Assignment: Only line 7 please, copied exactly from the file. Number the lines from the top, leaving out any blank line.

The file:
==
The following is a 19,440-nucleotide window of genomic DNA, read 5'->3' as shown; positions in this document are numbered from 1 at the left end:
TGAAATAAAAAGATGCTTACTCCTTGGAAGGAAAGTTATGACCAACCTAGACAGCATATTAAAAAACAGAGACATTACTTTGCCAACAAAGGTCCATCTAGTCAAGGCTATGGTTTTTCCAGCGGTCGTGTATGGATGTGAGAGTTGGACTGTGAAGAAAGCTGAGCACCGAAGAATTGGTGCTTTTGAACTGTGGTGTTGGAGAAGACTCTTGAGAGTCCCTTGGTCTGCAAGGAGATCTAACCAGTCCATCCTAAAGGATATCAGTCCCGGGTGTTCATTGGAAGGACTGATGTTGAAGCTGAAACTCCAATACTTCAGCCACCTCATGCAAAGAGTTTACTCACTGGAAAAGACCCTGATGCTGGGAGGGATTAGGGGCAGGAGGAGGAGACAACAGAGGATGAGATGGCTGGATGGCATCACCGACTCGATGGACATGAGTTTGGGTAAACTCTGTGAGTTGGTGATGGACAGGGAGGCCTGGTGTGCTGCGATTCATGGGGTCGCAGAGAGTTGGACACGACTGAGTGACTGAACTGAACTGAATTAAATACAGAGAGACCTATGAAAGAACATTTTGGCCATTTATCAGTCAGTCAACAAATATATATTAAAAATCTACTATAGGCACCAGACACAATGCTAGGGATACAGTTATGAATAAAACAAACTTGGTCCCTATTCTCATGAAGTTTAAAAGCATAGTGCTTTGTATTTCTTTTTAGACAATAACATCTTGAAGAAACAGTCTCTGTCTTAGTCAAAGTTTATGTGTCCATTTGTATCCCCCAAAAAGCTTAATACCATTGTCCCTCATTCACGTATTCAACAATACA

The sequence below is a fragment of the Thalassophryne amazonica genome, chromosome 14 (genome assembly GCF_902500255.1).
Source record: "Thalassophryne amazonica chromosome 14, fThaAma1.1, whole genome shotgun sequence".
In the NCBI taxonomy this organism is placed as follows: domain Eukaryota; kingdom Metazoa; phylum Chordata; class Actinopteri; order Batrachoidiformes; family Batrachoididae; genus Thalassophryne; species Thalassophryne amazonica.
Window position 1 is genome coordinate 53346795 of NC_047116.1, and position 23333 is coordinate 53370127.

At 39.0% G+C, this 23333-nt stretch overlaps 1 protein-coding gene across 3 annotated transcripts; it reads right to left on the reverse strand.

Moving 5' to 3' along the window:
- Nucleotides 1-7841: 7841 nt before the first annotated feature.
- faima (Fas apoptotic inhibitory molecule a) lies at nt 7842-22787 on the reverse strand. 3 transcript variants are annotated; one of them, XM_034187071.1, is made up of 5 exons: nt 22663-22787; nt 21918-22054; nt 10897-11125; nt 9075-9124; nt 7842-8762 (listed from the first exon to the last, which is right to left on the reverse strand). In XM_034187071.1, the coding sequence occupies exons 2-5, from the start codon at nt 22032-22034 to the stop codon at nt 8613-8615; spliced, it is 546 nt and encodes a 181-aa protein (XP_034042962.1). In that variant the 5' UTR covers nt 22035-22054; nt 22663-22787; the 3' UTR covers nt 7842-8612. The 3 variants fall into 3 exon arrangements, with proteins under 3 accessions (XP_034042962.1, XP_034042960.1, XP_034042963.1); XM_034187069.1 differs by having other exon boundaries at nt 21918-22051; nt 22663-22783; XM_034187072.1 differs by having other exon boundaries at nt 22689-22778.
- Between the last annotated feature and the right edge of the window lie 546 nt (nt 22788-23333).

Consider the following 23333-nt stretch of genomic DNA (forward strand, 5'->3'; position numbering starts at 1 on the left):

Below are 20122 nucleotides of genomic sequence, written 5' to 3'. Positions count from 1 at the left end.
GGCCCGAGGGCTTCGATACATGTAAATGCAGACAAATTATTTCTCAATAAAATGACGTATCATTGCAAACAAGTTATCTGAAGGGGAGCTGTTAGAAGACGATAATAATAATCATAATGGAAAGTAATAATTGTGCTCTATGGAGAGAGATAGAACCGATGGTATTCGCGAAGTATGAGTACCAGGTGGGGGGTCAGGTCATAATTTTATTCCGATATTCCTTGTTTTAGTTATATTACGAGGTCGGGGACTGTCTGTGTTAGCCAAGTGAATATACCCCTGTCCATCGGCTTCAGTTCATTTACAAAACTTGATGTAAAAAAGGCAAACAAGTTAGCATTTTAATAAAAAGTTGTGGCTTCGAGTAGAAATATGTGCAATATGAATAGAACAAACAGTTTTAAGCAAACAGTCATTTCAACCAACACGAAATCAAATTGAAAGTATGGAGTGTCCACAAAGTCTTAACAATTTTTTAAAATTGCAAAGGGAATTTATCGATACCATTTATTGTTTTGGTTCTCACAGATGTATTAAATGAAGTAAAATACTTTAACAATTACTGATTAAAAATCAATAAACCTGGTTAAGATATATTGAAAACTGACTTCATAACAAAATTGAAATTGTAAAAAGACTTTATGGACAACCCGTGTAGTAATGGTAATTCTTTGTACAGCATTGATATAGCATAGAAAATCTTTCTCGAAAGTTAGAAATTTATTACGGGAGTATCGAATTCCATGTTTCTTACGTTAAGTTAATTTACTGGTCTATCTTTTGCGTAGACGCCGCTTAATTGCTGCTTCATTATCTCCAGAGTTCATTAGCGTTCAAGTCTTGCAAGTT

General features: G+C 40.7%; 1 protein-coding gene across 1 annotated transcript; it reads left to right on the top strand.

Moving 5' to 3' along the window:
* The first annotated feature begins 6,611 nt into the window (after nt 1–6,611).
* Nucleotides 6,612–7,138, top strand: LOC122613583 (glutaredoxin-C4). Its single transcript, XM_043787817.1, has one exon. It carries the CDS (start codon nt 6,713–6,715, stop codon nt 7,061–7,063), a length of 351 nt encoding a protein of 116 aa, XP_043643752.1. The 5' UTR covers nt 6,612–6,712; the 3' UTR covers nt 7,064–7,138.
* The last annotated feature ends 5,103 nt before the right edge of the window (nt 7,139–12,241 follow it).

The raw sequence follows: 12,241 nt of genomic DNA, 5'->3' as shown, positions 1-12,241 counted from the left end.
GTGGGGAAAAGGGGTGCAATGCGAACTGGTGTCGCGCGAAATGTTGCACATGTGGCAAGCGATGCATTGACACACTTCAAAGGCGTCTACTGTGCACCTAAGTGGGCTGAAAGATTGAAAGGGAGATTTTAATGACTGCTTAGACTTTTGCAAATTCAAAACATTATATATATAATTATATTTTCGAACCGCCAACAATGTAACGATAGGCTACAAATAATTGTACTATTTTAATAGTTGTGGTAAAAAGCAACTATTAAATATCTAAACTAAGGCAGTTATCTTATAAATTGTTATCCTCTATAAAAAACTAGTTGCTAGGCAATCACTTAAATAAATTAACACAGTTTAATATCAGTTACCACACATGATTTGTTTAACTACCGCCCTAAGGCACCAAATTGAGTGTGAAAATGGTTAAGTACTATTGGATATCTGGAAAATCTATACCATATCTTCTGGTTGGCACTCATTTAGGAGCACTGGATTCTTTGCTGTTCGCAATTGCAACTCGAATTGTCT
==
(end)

At 39.0% G+C, this 23333-nt stretch overlaps 1 protein-coding gene across 3 annotated transcripts; it reads right to left on the reverse strand.